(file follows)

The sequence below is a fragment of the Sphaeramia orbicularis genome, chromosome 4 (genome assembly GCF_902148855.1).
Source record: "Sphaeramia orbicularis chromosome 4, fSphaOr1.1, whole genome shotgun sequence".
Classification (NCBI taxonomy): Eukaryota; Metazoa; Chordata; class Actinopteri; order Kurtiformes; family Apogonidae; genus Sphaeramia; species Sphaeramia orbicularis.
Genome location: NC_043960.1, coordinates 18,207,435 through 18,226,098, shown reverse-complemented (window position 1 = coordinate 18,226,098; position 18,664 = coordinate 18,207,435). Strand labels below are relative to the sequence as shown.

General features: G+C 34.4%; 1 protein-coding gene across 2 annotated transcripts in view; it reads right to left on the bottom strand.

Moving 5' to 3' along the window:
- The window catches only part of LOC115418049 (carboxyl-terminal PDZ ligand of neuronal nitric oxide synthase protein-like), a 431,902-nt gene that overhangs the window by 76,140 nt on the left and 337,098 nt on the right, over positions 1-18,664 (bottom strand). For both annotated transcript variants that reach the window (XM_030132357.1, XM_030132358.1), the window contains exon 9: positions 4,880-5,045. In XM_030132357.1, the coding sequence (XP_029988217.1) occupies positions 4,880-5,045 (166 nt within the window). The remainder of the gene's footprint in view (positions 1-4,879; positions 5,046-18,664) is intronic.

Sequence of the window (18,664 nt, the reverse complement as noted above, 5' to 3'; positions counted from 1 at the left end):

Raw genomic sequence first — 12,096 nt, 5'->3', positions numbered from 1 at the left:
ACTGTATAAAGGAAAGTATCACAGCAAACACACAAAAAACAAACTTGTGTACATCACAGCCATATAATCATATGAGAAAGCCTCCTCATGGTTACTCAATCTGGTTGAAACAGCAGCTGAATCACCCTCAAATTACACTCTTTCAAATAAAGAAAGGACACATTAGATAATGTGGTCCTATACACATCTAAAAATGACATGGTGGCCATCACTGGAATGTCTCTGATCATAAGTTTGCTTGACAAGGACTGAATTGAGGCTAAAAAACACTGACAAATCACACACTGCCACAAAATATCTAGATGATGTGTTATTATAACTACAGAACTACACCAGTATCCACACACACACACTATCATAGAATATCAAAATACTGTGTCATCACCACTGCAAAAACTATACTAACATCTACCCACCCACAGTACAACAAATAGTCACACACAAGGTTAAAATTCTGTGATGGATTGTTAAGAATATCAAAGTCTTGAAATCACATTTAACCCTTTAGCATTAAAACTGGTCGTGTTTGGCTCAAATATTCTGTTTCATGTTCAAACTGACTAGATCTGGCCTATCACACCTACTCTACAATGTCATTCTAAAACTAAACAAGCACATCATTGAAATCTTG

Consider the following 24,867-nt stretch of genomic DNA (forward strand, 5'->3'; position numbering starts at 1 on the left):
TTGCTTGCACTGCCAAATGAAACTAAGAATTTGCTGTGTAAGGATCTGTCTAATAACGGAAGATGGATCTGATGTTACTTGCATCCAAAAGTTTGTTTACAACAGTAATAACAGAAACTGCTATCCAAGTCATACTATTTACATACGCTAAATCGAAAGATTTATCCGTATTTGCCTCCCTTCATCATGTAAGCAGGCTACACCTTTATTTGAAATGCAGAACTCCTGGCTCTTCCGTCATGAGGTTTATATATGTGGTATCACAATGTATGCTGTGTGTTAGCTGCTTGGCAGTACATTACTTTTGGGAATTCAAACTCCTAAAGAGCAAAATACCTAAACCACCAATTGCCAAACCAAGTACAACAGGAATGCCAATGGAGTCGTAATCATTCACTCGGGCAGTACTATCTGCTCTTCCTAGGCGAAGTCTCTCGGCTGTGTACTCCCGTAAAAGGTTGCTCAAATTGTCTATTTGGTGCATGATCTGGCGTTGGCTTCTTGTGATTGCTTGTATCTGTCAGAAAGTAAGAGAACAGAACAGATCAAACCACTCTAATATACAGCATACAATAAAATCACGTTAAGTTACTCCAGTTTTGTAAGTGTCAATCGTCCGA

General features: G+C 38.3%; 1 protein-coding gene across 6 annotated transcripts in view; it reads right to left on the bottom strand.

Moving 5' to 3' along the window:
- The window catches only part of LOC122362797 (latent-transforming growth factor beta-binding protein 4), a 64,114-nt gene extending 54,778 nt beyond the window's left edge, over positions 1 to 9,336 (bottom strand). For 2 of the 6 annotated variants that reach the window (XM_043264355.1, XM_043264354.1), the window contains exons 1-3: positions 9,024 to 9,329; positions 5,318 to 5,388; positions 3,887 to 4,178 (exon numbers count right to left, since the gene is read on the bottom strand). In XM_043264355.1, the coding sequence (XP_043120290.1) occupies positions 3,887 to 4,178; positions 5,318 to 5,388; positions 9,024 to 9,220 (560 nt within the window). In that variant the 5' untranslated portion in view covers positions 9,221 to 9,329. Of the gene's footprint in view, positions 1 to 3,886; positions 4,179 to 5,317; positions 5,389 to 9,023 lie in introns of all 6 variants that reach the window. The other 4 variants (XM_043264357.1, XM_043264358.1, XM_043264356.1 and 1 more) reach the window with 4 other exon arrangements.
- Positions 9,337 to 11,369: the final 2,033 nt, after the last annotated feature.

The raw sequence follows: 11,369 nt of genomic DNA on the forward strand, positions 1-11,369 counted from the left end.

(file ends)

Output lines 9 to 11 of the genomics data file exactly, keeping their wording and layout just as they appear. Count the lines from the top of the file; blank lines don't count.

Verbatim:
Raw genomic sequence first — 12,096 nt, 5'->3', positions numbered from 1 at the left:
ACTGTATAAAGGAAAGTATCACAGCAAACACACAAAAAACAAACTTGTGTACATCACAGCCATATAATCATATGAGAAAGCCTCCTCATGGTTACTCAATCTGGTTGAAACAGCAGCTGAATCACCCTCAAATTACACTCTTTCAAATAAAGAAAGGACACATTAGATAATGTGGTCCTATACACATCTAAAAATGACATGGTGGCCATCACTGGAATGTCTCTGATCATAAGTTTGCTTGACAAGGACTGAATTGAGGCTAAAAAACACTGACAAATCACACACTGCCACAAAATATCTAGATGATGTGTTATTATAACTACAGAACTACACCAGTATCCACACACACACACTATCATAGAATATCAAAATACTGTGTCATCACCACTGCAAAAACTATACTAACATCTACCCACCCACAGTACAACAAATAGTCACACACAAGGTTAAAATTCTGTGATGGATTGTTAAGAATATCAAAGTCTTGAAATCACATTTAACCCTTTAGCATTAAAACTGGTCGTGTTTGGCTCAAATATTCTGTTTCATGTTCAAACTGACTAGATCTGGCCTATCACACCTACTCTACAATGTCATTCTAAAACTAAACAAGCACATCATTGAAATCTTG

Consider the following 24,867-nt stretch of genomic DNA (forward strand, 5'->3'; position numbering starts at 1 on the left):